What’s more, counterterror experts took Akram’s memorandum quite seriously. The former U.S. deputy chief for Counterterrorism at the Department of Justice, Jeff Breinholt, remarked: “For the first time that was almost direct proof of what we had long suspected about their true political goals in the United States…Something like the explanatory memo is a bonanza for the art of intelligence because it actually is the target or the subject speaking in their own words about what they intend. You don’t have to read too much into that.”
Nathan Garret, a former FBI Agent and federal prosecutor, noted: “The organizations that were on that list represented a huge segment of the Islamic voice in North America at the time. The Memorandum not only named names, it candidly revealed just how the Brotherhood viewed the United States — as a target of conquest.”
Why would Arnold Isaacs and the Huffington Post be so avid to discredit this obviously authentic and important document? Could they actually support this subversion and Islamization of the U.S.? Whether they actually do or are just useful idiots, if they succeed in making the American public turn away from the evidence and the initiative to declare the Muslim Brotherhood a terrorist organization is defeated, subversion and Islamization are exactly what Isaacs and the HuffPo are going to get.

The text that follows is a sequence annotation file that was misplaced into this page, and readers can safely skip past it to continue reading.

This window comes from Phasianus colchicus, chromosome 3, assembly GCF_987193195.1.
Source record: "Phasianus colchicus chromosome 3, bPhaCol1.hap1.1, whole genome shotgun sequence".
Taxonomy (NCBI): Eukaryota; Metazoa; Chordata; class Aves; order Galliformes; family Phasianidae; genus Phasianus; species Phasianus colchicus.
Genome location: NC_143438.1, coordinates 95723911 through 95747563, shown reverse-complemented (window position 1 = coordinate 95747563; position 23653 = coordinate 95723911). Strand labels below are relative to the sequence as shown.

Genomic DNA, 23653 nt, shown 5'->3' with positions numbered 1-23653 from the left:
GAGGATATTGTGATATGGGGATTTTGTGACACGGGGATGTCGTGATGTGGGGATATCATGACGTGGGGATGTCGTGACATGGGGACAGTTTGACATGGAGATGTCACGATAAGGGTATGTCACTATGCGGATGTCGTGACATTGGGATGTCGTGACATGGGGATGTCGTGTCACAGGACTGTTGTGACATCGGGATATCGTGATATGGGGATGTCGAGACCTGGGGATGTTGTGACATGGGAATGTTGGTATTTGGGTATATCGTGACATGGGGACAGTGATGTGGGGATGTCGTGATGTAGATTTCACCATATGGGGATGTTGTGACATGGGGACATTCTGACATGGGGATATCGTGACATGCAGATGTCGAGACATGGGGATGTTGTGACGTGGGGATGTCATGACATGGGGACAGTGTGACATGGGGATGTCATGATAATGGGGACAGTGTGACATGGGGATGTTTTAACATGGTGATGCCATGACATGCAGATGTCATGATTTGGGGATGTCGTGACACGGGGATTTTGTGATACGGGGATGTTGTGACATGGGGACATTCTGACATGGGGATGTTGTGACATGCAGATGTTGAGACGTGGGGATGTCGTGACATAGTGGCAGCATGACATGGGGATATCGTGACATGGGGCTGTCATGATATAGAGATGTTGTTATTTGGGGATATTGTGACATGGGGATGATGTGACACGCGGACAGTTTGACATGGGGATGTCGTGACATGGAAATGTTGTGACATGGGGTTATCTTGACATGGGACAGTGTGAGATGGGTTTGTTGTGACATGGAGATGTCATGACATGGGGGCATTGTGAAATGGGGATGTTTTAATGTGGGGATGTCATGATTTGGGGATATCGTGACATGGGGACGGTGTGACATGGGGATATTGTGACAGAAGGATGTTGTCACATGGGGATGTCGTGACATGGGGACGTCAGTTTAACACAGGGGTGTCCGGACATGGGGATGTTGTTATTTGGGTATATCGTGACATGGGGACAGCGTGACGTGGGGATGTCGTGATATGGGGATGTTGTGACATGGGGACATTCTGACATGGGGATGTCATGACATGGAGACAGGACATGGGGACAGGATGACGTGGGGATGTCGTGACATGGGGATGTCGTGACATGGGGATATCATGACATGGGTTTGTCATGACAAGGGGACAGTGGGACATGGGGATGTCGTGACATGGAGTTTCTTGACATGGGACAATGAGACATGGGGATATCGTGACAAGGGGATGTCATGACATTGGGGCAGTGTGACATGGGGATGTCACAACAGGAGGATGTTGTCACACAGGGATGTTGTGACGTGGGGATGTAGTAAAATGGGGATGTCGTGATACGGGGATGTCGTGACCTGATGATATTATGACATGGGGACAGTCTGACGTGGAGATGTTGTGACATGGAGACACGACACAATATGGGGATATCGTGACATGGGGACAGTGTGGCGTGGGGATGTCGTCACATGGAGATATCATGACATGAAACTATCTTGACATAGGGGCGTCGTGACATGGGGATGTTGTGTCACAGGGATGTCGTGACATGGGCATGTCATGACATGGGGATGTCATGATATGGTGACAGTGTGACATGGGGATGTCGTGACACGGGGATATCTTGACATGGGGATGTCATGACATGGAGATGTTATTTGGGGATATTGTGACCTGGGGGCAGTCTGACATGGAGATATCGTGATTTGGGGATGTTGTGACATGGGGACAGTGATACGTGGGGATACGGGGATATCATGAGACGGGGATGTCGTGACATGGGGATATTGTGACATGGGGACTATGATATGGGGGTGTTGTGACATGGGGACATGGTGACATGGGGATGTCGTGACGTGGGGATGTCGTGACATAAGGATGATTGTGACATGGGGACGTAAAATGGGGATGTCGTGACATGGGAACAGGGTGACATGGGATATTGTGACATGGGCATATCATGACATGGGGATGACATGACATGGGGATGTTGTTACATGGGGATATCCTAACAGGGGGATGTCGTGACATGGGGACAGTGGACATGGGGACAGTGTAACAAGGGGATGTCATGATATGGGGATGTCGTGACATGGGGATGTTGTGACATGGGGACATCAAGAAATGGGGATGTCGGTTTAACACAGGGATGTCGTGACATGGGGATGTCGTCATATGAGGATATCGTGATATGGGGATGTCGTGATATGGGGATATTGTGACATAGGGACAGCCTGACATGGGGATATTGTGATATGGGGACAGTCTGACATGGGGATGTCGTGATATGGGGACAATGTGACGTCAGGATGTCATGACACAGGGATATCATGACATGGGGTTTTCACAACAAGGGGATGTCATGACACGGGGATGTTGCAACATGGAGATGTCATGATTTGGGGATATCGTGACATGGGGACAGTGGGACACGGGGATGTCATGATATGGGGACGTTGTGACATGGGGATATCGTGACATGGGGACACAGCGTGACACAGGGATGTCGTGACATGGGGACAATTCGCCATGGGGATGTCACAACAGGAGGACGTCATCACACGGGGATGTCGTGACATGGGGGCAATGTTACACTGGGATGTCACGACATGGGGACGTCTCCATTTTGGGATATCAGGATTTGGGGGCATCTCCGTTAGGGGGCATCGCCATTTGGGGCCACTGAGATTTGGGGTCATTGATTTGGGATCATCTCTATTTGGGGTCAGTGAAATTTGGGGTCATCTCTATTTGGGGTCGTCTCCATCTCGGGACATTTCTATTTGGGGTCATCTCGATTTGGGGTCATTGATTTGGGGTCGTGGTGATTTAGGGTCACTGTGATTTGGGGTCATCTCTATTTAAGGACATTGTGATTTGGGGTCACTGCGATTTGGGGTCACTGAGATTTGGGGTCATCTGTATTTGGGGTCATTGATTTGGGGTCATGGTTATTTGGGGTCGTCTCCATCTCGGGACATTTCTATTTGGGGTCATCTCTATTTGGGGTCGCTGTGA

Robert Spencer is the director of Jihad Watch and a Shillman Fellow at the David Horowitz Freedom Center. He is author of Stealth Jihad, as well as the New York Times bestsellers The Politically Incorrect Guide to Islam (and the Crusades) and The Truth About Muhammad. His new book is The History of Jihad From Muhammad to ISIS. Follow him on Twitter here. Like him on Facebook here.